With a film director of Anthony Minghella’s renown at the helm of ENO’s new Madam Butterfly, a production visually cinematic in scale was reasonably hoped for. Minghella’s films always feature music, some composed by the director himself, and notable visuals at their core, so his opera debut was highly anticipated. Would his considerable skills prove transferable to his new medium?
This co-production with Lithuanian National Opera and the Metropolitan Opera doesn’t visually disappoint. The scope of Michael Levine’s austere set is spectacular. Complete with Japanese sliding panels, the sloping black stage is roofed by a giant mirror, allowing us to see behind the scenes action and the expressions of the singers as they exit the stage. All of the set, even the safety curtain, gets used during the performance. Peter Mumford’s exquisite lighting makes the most of it.
Minghella’s wife Carolyn Choa was responsible for the scene from Eugene Onegin played out in her husband’s film The Talented Mr Ripley, and here again she puts dance at the centre of the action. The singers’ movements not only demonstrate aspects of the storyline but also showcase Chinese designer Han Feng’s ornately colourful riot of Oriental and Western costumery, particularly stunning during the wedding scene. With such variety of colours and patterns available for the eye to feast on, sets are almost superfluous.
Origami birds, paper fans, hand-held lanterns and strings of petals suspended from the ceiling add to the lush stylistic visuals of the production, while Japan’s Banraku puppetry tradition is introduced to give life to Butterfly’s child. Controlled by three fully visible puppeteers in black, the wooden puppet-child moves strangely around the stage for much of the first part of the second act, somewhat distracting attention from the work of the singers. It feels like a grafting of Japanese to European art – but if the intention was to underline Puccini’s tale of contrasting cultures, of East meets West, then this individual fusion of artistic styles has merit. However, at no point could disbelief be suspended – this clearly is not a real child.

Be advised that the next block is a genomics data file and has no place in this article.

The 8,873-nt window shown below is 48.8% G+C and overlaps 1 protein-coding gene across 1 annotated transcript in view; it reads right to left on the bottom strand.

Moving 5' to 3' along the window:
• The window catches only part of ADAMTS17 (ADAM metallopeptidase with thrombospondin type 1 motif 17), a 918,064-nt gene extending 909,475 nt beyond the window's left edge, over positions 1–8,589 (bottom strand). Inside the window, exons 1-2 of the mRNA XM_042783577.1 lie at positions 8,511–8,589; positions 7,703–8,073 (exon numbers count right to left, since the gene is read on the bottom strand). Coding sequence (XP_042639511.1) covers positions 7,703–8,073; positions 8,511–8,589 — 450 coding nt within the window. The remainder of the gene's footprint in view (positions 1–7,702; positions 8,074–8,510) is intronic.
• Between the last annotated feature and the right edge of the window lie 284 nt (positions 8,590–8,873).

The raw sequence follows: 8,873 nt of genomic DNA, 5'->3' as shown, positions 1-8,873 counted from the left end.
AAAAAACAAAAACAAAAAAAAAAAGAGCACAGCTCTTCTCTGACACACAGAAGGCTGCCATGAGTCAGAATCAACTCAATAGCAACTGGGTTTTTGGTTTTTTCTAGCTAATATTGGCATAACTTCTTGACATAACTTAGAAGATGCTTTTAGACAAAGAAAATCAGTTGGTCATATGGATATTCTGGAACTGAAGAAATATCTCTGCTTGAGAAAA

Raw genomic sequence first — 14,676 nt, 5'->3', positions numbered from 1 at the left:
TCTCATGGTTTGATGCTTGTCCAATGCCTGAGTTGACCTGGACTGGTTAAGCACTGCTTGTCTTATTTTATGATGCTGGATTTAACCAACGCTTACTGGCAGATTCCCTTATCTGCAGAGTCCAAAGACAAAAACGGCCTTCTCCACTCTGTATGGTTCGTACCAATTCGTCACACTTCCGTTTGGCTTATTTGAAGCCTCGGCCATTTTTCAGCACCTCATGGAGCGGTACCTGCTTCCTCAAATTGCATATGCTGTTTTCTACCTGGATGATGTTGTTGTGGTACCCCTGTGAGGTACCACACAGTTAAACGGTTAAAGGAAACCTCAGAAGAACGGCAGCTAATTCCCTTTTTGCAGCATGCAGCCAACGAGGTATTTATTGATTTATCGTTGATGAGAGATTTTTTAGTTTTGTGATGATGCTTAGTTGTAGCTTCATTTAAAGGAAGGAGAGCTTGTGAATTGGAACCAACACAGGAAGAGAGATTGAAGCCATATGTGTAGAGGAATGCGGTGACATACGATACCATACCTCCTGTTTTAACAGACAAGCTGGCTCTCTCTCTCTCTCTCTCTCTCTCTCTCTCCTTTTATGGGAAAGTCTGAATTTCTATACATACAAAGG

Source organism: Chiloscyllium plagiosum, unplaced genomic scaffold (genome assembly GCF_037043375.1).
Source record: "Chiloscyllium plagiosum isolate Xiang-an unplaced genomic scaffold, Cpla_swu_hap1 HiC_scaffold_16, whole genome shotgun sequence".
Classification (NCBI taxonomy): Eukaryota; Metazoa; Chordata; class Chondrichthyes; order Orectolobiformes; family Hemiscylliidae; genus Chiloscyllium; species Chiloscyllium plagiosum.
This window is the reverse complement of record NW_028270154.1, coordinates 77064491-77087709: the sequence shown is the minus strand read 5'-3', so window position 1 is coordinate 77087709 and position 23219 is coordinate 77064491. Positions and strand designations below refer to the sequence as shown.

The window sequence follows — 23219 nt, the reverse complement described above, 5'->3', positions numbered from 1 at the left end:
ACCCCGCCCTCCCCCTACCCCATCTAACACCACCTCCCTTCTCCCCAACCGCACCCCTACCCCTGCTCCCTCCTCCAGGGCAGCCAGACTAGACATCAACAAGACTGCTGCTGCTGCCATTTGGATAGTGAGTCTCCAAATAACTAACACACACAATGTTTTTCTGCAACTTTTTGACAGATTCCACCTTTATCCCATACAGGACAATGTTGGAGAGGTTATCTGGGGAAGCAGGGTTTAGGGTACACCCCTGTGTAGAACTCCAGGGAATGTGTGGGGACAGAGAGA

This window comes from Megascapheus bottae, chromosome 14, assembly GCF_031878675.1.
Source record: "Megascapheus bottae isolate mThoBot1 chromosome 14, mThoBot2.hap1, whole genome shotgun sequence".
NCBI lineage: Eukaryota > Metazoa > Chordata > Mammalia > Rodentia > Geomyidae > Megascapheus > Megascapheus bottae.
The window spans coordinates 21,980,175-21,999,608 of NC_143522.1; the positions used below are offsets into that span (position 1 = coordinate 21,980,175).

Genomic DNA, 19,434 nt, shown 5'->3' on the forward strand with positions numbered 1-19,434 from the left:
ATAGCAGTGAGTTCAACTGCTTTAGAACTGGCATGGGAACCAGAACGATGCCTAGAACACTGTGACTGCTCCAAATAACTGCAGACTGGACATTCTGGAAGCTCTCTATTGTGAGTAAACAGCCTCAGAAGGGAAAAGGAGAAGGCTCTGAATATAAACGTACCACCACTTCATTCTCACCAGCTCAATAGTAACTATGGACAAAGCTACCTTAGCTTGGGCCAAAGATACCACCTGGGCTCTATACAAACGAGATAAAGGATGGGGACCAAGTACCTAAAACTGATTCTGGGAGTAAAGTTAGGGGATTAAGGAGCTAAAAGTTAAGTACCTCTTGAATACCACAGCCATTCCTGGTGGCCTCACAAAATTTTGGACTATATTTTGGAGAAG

Mary Plazas as Butterfly is as childlike as the role could want for, and she is suitably demure as the lovestruck heroine. Her tiny stature is no handicap to her stage presence, but in the vast Coliseum her voice all too often sinks below the orchestra’s music and the voices of her co-stars.
Christopher Purves as the American Consul Sharpless can be clearly heard throughout and gains the character sympathy for his predicament when he must tell Butterfly of Pinkerton’s desertion and marriage. Also providing solid support is Jean Rigby as Suzuki, a motherly figure fulsomely contrasting with Plazas’s tiny form. Like Plazas, Gwyn Hughes Jones as Pinkerton struggles to be heard over the orchestra but cuts a strident pose as a man with the world at his feet and all the riches he could desire.
David Parry, who with Minghella provides the English translation of Giacosa and Illica’s libretto, also conducts the ENO orchestra. But rarely does the music sweep the audience away with feeling.
At the denouement, when Butterfly commits ritual suicide with her father’s sword and swathes of red cloth spread out across the huge stage, the visuals are what captures the imagination rather than the emotion of the piece. Butterfly’s life, love and death impressed with its imaginative stylings, but it ultimately failed to move.